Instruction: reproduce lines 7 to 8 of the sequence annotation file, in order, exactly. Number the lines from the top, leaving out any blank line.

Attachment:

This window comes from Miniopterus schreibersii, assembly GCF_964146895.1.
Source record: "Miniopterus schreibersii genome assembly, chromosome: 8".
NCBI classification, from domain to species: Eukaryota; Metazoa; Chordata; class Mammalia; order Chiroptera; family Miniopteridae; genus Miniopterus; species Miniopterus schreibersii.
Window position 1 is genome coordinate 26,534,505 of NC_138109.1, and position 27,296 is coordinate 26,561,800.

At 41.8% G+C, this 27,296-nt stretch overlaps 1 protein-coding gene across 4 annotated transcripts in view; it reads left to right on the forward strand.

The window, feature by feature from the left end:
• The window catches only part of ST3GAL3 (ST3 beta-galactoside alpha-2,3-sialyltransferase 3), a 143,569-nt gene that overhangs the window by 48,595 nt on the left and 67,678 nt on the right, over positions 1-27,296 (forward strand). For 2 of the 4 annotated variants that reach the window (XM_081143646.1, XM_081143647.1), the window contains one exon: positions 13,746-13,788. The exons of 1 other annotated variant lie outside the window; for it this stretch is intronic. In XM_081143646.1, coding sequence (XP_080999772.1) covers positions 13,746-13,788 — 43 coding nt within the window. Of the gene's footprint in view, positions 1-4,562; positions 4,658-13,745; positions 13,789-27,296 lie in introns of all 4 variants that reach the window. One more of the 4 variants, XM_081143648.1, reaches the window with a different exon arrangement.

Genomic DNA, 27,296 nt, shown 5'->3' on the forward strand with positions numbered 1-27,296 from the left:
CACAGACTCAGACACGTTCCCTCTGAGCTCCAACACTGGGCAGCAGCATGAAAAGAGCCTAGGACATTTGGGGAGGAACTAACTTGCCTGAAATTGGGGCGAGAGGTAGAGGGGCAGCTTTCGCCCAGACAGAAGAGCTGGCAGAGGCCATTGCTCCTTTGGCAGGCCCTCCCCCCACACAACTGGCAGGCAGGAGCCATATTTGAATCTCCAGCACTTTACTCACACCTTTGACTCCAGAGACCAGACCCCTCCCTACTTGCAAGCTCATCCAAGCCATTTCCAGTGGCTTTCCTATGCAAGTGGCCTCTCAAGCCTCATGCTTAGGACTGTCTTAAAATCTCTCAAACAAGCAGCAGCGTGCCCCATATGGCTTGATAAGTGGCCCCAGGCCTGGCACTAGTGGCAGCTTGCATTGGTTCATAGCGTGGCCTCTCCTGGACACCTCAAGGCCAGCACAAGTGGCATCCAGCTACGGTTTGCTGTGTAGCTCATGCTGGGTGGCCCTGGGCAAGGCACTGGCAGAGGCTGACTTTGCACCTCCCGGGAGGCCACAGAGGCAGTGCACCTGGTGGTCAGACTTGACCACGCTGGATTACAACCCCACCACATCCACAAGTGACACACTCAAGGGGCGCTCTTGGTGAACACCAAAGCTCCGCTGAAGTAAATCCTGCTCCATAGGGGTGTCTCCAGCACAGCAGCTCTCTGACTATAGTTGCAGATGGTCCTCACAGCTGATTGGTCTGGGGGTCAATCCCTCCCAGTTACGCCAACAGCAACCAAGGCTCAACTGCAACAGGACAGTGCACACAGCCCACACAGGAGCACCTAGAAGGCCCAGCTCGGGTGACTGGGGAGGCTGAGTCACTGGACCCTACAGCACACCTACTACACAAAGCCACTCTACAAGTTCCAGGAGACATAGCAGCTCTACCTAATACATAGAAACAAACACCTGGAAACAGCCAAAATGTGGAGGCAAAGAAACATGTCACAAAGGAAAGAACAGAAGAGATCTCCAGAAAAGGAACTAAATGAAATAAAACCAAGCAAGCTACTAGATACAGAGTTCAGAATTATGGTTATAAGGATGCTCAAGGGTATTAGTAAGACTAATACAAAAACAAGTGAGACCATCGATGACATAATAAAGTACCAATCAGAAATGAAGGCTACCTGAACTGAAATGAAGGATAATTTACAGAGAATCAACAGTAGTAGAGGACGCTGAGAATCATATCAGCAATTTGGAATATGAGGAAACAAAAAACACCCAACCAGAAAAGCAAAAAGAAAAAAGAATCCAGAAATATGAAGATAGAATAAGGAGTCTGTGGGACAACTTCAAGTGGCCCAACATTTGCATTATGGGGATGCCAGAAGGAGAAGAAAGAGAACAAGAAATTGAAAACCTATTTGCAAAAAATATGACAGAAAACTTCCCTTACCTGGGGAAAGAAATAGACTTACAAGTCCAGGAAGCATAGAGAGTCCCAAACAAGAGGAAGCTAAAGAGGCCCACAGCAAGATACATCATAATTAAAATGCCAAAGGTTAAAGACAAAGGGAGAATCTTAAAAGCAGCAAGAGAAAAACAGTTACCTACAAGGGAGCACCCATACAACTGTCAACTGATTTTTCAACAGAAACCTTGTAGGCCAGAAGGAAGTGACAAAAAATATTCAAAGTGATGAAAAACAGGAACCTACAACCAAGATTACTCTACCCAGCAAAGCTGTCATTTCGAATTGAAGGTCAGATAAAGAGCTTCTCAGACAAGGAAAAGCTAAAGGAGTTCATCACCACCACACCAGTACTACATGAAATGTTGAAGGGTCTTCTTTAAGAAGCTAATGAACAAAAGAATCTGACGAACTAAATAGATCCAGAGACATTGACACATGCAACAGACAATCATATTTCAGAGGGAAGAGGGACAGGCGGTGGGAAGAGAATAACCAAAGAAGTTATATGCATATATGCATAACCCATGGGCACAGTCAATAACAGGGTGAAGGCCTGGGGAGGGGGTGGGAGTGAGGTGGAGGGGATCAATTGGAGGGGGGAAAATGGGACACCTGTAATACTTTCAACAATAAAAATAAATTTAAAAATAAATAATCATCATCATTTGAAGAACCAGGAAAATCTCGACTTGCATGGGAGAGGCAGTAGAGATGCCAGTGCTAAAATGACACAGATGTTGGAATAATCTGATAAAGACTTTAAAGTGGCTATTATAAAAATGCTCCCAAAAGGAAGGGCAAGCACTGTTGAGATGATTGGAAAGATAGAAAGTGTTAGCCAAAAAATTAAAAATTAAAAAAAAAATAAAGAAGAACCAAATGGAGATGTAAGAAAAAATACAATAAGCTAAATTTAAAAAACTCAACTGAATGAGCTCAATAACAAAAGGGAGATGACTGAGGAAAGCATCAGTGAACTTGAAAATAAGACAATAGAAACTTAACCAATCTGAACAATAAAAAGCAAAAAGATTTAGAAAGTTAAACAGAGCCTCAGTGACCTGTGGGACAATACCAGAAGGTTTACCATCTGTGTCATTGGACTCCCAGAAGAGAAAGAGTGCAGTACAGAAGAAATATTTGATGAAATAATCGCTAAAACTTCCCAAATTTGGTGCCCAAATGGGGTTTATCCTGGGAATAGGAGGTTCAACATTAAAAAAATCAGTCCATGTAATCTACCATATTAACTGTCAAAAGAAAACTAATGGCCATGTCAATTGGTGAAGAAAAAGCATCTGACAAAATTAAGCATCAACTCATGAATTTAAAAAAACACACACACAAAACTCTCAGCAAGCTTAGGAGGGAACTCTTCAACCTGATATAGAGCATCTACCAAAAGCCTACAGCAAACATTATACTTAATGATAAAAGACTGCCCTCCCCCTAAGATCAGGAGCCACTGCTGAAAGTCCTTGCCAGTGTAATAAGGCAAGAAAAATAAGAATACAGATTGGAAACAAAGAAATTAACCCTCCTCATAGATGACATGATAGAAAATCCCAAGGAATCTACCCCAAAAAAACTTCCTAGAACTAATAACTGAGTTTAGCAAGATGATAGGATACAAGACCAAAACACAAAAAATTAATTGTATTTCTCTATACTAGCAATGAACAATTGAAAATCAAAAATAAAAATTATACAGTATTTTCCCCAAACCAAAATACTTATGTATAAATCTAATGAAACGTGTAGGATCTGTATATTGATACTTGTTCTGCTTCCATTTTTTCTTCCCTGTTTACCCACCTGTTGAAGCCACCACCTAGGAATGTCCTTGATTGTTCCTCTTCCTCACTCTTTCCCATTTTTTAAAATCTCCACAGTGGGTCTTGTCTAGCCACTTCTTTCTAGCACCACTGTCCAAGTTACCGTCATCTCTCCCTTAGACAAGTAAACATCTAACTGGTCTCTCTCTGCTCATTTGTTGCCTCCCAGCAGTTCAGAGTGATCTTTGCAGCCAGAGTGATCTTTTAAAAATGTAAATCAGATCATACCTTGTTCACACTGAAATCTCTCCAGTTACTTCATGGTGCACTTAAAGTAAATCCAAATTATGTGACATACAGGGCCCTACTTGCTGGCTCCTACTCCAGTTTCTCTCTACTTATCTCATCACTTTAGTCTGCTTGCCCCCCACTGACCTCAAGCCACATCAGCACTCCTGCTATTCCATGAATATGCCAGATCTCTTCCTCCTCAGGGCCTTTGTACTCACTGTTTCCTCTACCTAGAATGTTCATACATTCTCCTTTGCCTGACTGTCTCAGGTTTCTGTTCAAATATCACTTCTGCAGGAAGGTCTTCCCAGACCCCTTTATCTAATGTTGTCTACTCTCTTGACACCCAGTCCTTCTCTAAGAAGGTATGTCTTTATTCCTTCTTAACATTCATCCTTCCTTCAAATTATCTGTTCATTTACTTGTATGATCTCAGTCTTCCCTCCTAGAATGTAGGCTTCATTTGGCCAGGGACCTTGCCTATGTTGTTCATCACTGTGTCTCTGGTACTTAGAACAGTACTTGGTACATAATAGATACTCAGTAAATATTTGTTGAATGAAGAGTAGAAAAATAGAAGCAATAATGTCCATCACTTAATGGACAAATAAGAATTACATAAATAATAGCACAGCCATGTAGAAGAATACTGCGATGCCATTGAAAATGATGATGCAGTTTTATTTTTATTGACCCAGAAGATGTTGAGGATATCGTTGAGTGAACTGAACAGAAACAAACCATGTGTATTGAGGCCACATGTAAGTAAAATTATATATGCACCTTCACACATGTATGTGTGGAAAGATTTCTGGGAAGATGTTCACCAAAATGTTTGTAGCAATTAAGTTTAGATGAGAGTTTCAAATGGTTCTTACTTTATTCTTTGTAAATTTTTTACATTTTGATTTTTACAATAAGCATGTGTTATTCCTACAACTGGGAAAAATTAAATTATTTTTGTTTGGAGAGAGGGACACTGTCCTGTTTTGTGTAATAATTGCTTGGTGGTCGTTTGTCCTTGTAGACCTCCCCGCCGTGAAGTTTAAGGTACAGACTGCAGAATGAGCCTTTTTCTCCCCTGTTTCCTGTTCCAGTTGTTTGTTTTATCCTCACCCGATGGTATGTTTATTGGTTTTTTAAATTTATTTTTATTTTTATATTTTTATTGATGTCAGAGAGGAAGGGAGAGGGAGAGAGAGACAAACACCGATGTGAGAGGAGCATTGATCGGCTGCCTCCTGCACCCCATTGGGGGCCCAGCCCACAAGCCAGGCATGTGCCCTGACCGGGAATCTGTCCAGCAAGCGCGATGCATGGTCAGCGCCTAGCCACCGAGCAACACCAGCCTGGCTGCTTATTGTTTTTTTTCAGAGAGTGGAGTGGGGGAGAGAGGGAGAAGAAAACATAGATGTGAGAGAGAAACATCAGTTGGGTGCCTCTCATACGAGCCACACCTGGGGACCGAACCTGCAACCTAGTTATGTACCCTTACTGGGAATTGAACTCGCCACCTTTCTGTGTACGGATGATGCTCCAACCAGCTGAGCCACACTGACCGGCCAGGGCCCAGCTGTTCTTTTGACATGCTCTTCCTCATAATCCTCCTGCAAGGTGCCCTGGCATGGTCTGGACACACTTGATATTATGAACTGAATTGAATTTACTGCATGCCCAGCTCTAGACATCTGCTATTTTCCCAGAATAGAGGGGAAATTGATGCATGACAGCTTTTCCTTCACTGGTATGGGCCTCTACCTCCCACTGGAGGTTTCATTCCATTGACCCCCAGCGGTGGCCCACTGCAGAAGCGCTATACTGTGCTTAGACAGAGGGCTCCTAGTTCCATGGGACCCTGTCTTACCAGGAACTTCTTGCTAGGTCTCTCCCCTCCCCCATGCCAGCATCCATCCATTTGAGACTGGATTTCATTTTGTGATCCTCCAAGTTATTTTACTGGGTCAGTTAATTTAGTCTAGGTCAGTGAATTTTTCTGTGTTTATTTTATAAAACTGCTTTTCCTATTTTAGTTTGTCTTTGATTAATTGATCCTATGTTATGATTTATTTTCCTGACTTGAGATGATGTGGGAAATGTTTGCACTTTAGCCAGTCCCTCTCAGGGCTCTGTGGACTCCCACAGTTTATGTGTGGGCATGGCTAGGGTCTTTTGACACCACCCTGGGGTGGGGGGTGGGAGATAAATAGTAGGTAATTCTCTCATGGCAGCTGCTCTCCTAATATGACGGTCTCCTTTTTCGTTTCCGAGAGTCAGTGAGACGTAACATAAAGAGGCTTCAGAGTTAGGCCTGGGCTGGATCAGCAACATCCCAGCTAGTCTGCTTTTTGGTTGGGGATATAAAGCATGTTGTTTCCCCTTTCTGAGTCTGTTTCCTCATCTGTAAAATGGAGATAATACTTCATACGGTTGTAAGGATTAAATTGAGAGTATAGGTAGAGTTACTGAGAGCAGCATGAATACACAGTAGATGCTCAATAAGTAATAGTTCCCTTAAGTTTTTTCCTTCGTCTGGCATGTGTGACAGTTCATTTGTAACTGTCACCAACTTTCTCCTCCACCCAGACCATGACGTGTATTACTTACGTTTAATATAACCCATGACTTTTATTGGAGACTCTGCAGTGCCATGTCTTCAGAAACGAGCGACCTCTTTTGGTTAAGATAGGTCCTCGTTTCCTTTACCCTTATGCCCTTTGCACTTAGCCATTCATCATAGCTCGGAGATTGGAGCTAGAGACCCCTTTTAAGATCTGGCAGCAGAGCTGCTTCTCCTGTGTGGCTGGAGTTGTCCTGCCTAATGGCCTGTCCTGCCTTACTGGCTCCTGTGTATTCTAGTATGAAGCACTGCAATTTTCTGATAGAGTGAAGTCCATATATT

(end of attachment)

• The window catches only part of ST3GAL3 (ST3 beta-galactoside alpha-2,3-sialyltransferase 3), a 143,569-nt gene that overhangs the window by 48,595 nt on the left and 67,678 nt on the right, over positions 1-27,296 (forward strand). For 2 of the 4 annotated variants that reach the window (XM_081143646.1, XM_081143647.1), the window contains one exon: positions 13,746-13,788. The exons of 1 other annotated variant lie outside the window; for it this stretch is intronic. In XM_081143646.1, coding sequence (XP_080999772.1) covers positions 13,746-13,788 — 43 coding nt within the window. Of the gene's footprint in view, positions 1-4,562; positions 4,658-13,745; positions 13,789-27,296 lie in introns of all 4 variants that reach the window. One more of the 4 variants, XM_081143648.1, reaches the window with a different exon arrangement.

Genomic DNA, 27,296 nt, shown 5'->3' on the forward strand with positions numbered 1-27,296 from the left: